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Read this article (link), everyone. Seriously. I read it, and I found it so powerful I'm going to talk about my own experience.

I was bullied from the time I was in kindergarten at least. I was a quiet, shy, weird kid who liked to do hir own thing, had an androgynous appearance (I still do), and was basically a truly free spirit. I say "truly free spirit" because I always had my own opinions about things and only changed my opinions when I found new evidence or considered things from a different perspective. I still do. I only talk about a fraction of the opinions I have, because many of my opinions are so controversial and/or weird that whenever I bring them up even once, a dramatic shit-storm happens.

Getting back on track, even when I was a kid I was eccentricity made manifest. I was born to a male body but never gave even half a shit about gender stereotypes. I played what I wanted, and I played with what toys I wanted. If I was in the mood for playin House or Teacher, I did. If I was in the mood for playing with cars, I did. If I wanted to draw or write, I did. The only other people in my life whom I cared about the opinions of were my parents, and even then only to a certain degree. Ultimately, I would do what I wanted to when I wanted to. Luckily I was also naturally compassionate, so instead of becoming a total psychopath (which the bullying could have done to me) and serial killer, I'm just a harmless weirdo.

So of course I got bullied. Bullies will make up excuses to pick on people, and I gave them thousands of reasons to pick on me without even trying. From day 1 of kindergarten to the last day of 12th grade I was bullied. Some bullies were physical, but I usually avoided getting beat up. Most of them were just cowards who liked to pick on me because I was so easy to intimidate; they didn't have to beat me up because it was much more fun to make me squirm and cry. But even if they never laid a hand on me, they were still doing violence against me. I know from experience that verbal abuse is violence. Mental violence, spiritual violence. It's an attack against one's very soul.

The results of my years of endless bullying, and having few friends (because I only felt comfortable around other weirdos like Justin Reed, or people who didn't mind my being weird, which makes them weird in a way), are still with me today. To escape the constant attacks, I withdrew into myself, into a world of fantasy where everything that happened to me was like some story happening to the protagonist, like it was happening to someone else.

As a result of the constant bullying, I didn't learn the social rules. I didn't learn how to feign normalcy. I didn't learn the things I needed to know for surviving as an adult in a social species because I was too busy fending off attacks. Even those who didn't join in the fun of bullying me just let it happen. Kids, adults. No one stopped it. No one stepped in. Let me tell you this: if you see someone being bullied and you don't try to stop it, you might as well be the one doing the bullying. Because the damage is the same. Feeling guilty? Maybe you should.

If I thought it couldn't get worse in high school, I was wrong. By 8th grade, I was coming out of my fantasy world but still kept to myself and kept quiet. Not only did the bullying get worse, I no longer had a shield with which to protect myself. That small defense had been ripped from me, because I could no longer get lost in my fantasy world to escape. Sure, my mind could still wander, but when I was being bullied, it felt real like it never had before; I could no longer pretend it was happening to someone else. And now I was being sexually harassed by almost every boy there. Two of the few who didn't were two of my only male friends in high school; one was a slow but pleasant fellow, the other was more of an acquaintence I didn't mind and was a stoner.

The sexual harassment got worse when someone found my first website. How they connected it to me, I don't know. But it was the only place publicly accessible where I was out about being transgendered, bisexual, and altogether more weird than they'd ever imagined. I have no fear of Hell, I've already been through it.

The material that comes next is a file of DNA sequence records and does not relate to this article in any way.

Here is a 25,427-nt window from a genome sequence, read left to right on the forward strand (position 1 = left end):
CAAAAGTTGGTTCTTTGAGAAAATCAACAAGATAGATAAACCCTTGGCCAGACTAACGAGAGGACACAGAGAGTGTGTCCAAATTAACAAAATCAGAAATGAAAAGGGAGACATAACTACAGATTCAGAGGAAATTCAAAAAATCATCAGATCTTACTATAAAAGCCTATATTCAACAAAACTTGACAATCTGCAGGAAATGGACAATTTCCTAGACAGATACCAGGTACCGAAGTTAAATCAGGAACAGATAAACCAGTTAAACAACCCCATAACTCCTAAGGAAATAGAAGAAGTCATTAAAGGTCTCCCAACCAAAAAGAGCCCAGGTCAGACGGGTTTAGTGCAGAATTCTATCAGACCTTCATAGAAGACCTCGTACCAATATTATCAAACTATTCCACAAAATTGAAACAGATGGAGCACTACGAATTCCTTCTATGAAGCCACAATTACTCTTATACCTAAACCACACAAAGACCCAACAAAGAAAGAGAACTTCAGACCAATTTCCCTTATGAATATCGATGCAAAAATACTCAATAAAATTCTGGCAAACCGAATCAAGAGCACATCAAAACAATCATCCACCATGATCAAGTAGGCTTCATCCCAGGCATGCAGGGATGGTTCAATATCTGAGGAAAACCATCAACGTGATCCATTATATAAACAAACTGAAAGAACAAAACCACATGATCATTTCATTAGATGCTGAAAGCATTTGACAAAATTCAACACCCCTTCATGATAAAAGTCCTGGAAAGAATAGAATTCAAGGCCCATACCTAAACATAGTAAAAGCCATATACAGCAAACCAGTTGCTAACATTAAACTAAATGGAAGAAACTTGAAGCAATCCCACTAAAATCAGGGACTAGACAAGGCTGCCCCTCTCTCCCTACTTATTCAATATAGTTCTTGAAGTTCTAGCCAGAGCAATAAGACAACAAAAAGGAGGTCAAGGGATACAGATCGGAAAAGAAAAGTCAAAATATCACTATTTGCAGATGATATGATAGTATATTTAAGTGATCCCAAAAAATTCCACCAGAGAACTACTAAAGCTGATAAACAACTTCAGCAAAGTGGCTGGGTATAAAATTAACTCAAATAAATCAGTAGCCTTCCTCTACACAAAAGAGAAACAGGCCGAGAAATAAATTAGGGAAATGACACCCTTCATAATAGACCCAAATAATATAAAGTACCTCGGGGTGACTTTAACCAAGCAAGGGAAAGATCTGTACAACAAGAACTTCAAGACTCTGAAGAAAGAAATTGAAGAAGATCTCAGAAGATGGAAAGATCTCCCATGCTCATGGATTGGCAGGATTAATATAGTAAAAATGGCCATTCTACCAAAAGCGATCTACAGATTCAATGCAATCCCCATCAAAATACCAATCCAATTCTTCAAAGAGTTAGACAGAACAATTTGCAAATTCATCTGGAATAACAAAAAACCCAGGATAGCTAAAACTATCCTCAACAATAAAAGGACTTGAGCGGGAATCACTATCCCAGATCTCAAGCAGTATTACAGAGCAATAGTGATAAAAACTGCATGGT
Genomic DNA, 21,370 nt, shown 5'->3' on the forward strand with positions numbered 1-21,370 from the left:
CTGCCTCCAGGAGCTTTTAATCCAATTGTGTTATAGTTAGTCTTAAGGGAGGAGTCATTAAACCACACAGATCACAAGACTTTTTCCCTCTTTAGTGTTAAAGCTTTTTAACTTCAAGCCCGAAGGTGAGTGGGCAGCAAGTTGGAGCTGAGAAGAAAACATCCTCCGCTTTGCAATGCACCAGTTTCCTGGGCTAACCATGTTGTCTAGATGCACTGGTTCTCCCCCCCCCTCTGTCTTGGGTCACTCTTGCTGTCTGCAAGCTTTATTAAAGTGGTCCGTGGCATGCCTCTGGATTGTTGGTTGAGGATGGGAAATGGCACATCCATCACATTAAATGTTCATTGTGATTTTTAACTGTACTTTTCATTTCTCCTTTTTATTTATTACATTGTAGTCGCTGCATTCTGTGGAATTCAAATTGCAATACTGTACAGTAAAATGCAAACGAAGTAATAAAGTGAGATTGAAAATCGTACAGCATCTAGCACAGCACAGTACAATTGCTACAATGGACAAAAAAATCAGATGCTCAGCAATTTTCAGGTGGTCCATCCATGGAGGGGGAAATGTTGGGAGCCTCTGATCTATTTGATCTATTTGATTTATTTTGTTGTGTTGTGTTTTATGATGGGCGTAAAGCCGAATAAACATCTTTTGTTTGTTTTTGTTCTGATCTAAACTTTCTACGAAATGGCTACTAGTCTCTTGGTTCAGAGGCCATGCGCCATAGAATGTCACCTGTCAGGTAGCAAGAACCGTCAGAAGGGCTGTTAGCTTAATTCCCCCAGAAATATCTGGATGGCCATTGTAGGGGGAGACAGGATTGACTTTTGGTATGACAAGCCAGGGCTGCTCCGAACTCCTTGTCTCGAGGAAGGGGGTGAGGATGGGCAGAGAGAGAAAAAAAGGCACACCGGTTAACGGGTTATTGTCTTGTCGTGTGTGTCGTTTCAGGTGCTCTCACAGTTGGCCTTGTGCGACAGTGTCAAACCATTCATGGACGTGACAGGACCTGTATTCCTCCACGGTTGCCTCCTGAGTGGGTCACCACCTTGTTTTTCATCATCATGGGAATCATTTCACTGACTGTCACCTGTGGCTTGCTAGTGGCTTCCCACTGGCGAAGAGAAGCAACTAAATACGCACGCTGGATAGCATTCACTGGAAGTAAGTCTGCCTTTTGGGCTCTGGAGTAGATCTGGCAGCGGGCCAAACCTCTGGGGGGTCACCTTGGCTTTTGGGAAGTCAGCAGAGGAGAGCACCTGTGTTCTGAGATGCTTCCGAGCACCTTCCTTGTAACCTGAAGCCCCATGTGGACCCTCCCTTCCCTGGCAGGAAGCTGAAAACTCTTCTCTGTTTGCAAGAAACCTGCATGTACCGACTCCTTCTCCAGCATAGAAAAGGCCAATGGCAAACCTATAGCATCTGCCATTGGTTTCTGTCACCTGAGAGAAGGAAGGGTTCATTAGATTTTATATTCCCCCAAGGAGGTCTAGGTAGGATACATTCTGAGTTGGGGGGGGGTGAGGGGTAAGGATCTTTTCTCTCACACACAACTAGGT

Those boys could be mean. Soooo mean. They thought it was so amusing, their sexual harassment. The kissy faces, the faux propositions, the innuendo. I will never friend any of them on Facebook. Some have tried. Personally, I hope they die. The sexual harassment was bad enough; when they accused me of doing indecent things with my sister and mom, they crossed a line. If I *were* a sociopathic serial killer, they'd all be on the top of my list. They'd better thank God every day that I'm not a violent person. I hope they die horribly and painfully. I will laugh when I hear of their deaths. I will fly out to Iowa to celebrate over their graves and piss on the flowers. (Okay, maybe not. Airline tickets cost way too much.)

The hell I went through in school, especially in high school, was such that I can't even put my fictional characters though anything remotely resembling the things that I went through without crying or feeling murderous or both. I can't remember much of anything from the years I was escaping into my fantasy world, and I actively block most of my high school memories. They took my childhood, and my functionality as an adult. I think the law coming down HARD on this kind of bullshit, the law arresting and jailing1 even kids for bullying, is a reasonable desire given what I've been through. We don't put up with this kind of bullshit from adults, why kids? Kids are NOT innocent. They are cruel. They learn cruelty from adults, and take it to new extremes. We need to nip this behavior in the bud, and right now the adults are doing NOTHING about it. Nothing helpful, anyway.

If I ever have kids, I will tell my kids to tell me if they are being bullied. I will make sure the bullies do not get away with it. If I have to tell the school staff that my child and I WILL press harassment charges if the school doesn't come down HARD on the bullies, I *WILL* carry through. Any bully who picks on any child of mine WILL do jailtime. I don't care how pissed off his or her parents get. I will explain to them what I have explained here. It is time to stop pretending that childhood is a time of innocent fun, and realize that BULLYING IS VIOLENCE!!! And you know what? Let's stop calling it bullying. Let's call it what it is: when physical, it is ASSAULT. When verbal, it is at best HARASSMENT. At worst, it's verbal assault. CHILDREN ARE BEING ASSAULTED EVERY DAY BY THEIR PEERS, and all anyone seems to care about is rare instances of adults fondling their genitals. We need to focus on the bigger issue here! The danger to kids from adult victimizers is a lot smaller than the media would have us believe; the real problem is we need to protect kids from other kids.